Brain Food #821: Why we need superheroes
The hidden potential in everyone
Thoughts of the day
On this day, in 1936, the world met its first fictional superhero. His name was the Phantom, and his creator was Lee Falk, who was inspired to create him by myths and legends from various cultures, from Greece to India. Although comic strips had previously been in existence, this was the first character that had the standard ‘superhero’ attributes; wearing a mask that hid his pupils and a skintight costume, hiding his true identity, being largely serious, and focusing on saving others from harm.
It was the eve of one of the most horrific catastrophes in history, and superheroes became the response of humans to a reality that was too hard to bare, where people began to lose sight of any good that the future could hold. Two years after the Phantom, in 1938, the first Superman comic strip was published. Captain America was first conceived in 1939, just as Europe started to witness the beginnings of World War II. Batman was also created in 1939, and the 1940s brought a wave of new characters who arrived to save humanity.
The hero had always existed, ever since the first stories were told. The hero’s journey is the foundation of most successful fictional tales today, and also, very often, a psychological tool to help us navigate our very own obscure paths. The ‘super’ attribute was added later, giving these characters supernatural powers, often turning their weaknesses into their biggest strengths.
Liking superheroes is instinctual. Children tend to emulate them in their play, and studies showed that even infants are drawn to the ‘hero’ figure when presented with scenarios in which someone is in danger while facing a villain, and a third person chooses to intervene, or to be a bystander. Superheroes allow children to develop moral values, and to understand the concept of using their strengths to help others and their communities.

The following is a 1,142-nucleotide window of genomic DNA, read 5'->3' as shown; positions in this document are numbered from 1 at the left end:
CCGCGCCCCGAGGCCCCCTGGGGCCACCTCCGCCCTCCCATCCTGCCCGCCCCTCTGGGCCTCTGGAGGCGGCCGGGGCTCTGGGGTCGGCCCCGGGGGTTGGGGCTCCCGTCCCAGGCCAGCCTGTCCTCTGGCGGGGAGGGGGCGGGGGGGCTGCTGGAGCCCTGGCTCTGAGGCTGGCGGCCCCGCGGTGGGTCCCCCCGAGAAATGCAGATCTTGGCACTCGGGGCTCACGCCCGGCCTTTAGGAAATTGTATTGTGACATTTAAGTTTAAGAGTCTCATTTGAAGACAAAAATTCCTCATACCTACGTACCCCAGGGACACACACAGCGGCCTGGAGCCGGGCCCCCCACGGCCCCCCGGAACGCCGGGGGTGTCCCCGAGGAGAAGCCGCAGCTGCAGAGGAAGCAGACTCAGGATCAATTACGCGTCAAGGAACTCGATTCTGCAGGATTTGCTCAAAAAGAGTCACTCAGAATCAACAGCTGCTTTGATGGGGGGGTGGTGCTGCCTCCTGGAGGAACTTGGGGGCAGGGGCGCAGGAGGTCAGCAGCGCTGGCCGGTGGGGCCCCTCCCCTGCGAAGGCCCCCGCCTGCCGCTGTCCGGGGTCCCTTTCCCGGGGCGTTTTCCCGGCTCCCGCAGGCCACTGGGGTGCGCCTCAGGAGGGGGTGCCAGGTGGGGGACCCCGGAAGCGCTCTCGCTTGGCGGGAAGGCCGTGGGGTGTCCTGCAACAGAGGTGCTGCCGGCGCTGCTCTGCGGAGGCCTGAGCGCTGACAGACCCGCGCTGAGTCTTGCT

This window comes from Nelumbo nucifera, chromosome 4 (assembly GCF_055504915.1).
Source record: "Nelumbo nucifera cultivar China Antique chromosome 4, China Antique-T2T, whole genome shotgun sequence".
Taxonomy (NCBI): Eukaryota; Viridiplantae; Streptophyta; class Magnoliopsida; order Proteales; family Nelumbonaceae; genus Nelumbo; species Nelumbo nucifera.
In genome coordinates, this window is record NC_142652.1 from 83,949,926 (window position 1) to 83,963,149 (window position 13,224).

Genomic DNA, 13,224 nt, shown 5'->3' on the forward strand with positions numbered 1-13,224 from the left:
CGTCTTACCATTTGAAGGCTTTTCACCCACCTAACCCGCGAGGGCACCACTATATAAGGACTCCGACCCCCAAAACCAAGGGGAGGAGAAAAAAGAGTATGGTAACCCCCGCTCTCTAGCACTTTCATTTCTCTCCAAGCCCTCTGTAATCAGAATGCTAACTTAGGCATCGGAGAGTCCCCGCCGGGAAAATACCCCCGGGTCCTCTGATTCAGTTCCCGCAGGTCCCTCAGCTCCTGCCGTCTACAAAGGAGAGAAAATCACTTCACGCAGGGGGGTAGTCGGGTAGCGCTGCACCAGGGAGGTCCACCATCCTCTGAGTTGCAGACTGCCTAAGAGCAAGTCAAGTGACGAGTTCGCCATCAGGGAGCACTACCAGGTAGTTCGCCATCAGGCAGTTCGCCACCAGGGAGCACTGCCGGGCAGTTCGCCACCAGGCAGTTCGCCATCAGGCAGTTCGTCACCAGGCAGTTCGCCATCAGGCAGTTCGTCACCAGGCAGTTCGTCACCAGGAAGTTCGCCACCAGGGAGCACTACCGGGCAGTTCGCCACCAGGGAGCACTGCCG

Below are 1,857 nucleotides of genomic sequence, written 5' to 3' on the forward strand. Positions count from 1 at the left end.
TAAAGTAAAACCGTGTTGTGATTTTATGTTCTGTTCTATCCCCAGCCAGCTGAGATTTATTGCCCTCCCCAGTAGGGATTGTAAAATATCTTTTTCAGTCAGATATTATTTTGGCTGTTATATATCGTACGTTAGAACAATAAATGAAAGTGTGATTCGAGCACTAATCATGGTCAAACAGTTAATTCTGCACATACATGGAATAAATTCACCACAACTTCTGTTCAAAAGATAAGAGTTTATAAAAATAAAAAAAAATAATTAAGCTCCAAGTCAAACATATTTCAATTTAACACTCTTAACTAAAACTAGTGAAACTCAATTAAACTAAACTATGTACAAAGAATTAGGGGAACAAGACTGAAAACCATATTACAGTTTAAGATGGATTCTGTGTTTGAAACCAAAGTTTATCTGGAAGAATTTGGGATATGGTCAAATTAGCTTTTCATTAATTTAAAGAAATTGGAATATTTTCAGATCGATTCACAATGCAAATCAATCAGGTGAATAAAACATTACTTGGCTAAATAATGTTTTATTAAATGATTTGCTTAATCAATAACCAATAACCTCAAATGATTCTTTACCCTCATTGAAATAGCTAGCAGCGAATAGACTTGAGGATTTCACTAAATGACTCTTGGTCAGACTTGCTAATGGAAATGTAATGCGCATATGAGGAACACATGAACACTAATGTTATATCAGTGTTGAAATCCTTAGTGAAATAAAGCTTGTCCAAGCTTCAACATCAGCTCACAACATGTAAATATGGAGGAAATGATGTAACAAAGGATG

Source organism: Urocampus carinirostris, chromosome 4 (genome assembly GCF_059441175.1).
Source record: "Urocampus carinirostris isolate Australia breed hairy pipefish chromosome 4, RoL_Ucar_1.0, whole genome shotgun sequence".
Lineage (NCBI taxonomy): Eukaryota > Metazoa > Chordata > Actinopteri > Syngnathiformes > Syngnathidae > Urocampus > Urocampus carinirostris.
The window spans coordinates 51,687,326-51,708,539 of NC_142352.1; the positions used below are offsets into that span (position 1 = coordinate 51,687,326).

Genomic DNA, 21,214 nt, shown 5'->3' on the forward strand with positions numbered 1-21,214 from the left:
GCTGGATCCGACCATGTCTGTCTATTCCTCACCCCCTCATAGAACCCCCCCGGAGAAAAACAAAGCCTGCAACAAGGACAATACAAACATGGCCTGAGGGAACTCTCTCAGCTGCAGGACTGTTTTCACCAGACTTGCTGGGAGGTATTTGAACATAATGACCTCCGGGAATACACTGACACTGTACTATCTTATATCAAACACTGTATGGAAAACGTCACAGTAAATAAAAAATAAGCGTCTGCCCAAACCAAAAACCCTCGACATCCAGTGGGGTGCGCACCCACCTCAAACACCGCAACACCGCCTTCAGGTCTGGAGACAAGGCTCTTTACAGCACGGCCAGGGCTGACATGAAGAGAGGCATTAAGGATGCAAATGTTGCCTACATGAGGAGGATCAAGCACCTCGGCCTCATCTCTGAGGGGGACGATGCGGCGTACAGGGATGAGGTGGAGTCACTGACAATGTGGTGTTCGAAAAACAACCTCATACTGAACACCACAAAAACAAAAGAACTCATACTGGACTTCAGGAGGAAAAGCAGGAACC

Perhaps adults admire them because all superheroes have a calling that they eventually choose to follow. They represent the hidden potential in everyone, the ultimate form of love —shedding who they are for others— and, more importantly, the greatest act of courage, that of following one’s destiny.
Heroes have a secret identity; they hide this from the world, and often, the person that is to become the superhero first needs to discover or grow into this identity themselves. Unlike superheroes that followed after him, the Phantom had no actual superpowers, he simply used his strength and wit in his favour. One’s superpowers do not have to be supernatural, but first, they need to be found.
As Alan Moore, creator of Watchmen, said:
“The disciplines of physical exercise, meditation and study aren't terribly esoteric. The means to attain a capability far beyond that of the so-called ordinary person are within the reach of everyone, if their desire and their will are strong enough. I have studied science, art, religion and a hundred different philosophies. Anyone could do as much. By applying what you learn and ordering your thoughts in an intelligent manner it is possible to accomplish almost anything. Possible for an ‘ordinary person.’ There's a notion I'd like to see buried: the ordinary person. Ridiculous. There is no ordinary person.”
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